At Pittcon 2018, taking place in Orlando from 26 February to 1 March 2018, leaders in the field of 'omics' research will present the latest advances and discoveries, and many of the leading manufacturers who provide the tools and technologies facilitating this research will be present to showcase the latest developments in analytical technologies.
This will include Professor Jeremy Nicholson, Head of the Department of Surgery and Cancer and Director of the MRC-NIHR National Phenome Centre Faculty of Medicine, presenting the Wallace H. Coulter Lecture at Pittcon 2018 “Analytical Science in Precision Medicine: Facing the Challenges of the 21st Century Healthcare”.
By using patient specific details at the genome, proteome and metabolome level, Prof. Nicholson will explore how the analytical technologies described throughout this article can deliver improved healthcare solutions.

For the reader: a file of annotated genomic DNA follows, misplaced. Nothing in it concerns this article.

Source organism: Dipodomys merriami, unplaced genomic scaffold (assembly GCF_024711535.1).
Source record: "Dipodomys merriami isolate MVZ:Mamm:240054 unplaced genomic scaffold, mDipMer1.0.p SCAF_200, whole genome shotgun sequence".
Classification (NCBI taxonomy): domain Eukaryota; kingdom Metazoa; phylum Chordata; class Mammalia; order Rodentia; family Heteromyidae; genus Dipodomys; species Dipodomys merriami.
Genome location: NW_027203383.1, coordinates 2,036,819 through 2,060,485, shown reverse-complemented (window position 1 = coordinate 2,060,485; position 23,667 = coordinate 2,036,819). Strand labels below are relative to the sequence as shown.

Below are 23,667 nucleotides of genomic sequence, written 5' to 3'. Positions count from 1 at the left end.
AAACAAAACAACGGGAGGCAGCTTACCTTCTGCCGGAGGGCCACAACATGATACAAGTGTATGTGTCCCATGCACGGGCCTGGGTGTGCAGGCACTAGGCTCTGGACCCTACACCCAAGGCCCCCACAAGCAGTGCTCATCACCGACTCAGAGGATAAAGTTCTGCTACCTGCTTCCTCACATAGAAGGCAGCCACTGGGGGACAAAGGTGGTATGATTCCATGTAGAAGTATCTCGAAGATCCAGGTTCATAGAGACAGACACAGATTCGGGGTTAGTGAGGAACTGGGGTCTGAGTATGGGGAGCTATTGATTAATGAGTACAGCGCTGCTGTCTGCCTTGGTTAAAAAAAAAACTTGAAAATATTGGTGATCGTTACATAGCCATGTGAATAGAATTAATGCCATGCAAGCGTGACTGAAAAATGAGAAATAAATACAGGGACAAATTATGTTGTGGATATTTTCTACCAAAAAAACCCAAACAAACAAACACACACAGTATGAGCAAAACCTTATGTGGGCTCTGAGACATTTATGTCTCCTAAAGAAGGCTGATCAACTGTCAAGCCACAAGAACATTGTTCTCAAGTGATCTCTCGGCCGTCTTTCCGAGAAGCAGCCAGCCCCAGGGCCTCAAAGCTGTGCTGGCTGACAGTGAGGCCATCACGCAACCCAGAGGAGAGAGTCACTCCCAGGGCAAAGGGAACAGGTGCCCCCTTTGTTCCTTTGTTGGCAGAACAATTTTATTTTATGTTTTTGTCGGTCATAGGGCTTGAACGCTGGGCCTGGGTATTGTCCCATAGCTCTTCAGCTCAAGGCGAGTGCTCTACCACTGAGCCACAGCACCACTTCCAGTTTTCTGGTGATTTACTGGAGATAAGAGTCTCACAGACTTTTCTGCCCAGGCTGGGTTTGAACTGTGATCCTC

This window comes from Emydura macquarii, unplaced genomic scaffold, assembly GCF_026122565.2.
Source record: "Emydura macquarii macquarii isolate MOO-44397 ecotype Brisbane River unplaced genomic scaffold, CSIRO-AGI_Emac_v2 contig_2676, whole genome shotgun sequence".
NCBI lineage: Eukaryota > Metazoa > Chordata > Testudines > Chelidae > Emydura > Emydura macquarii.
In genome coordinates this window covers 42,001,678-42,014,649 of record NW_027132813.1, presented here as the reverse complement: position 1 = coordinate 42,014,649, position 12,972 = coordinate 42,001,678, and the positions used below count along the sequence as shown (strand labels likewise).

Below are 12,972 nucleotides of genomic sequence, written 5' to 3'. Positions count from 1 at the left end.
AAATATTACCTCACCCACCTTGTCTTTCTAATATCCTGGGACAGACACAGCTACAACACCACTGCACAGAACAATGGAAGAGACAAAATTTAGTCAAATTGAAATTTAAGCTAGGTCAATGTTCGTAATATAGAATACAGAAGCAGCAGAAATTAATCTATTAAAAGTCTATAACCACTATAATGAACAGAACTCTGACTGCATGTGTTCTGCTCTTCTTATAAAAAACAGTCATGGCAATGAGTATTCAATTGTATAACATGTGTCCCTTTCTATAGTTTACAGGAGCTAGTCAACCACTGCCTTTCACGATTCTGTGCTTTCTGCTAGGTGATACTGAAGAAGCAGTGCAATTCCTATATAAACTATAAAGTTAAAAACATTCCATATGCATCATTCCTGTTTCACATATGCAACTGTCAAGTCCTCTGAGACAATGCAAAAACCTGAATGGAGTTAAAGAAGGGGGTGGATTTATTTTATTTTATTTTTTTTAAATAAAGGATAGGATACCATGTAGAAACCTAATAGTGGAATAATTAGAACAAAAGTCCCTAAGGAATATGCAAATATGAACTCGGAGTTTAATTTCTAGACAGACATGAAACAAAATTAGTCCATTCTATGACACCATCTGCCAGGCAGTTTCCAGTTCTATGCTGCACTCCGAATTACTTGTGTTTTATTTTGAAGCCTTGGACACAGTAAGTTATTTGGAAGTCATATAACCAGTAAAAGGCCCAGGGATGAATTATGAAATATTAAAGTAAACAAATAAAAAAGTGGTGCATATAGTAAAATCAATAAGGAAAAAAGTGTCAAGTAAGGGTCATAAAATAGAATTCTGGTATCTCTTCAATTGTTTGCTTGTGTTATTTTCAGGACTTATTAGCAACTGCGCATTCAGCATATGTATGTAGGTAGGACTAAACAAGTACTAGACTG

Advances in mass spectrometry
Mass spectrometry has been key to the advances in proteomics research. This sophisticated technology allows for the simultaneous analysis of hundreds of peptides so effects on several pathways can be studied in a single process. Although the sensitivity of analyses and accuracy of results for protein analyses by mass spectrometry have increased by several orders of magnitude in recent years, there continues to be modifications and adaptations that further increase its sensitivity and resolution and tailor it to specific proteomic studies.
The latest cutting-edge mass spectrometry methodologies have made it possible to study whole proteins. This has allowed a top-down approach to be adopted that identifies and quantifies which protein forms are present before the protein is broken down for complete characterization. The traditional bottom-up approach often results in a complex heterogeneous mixture of peptides that can be challenging to interpret.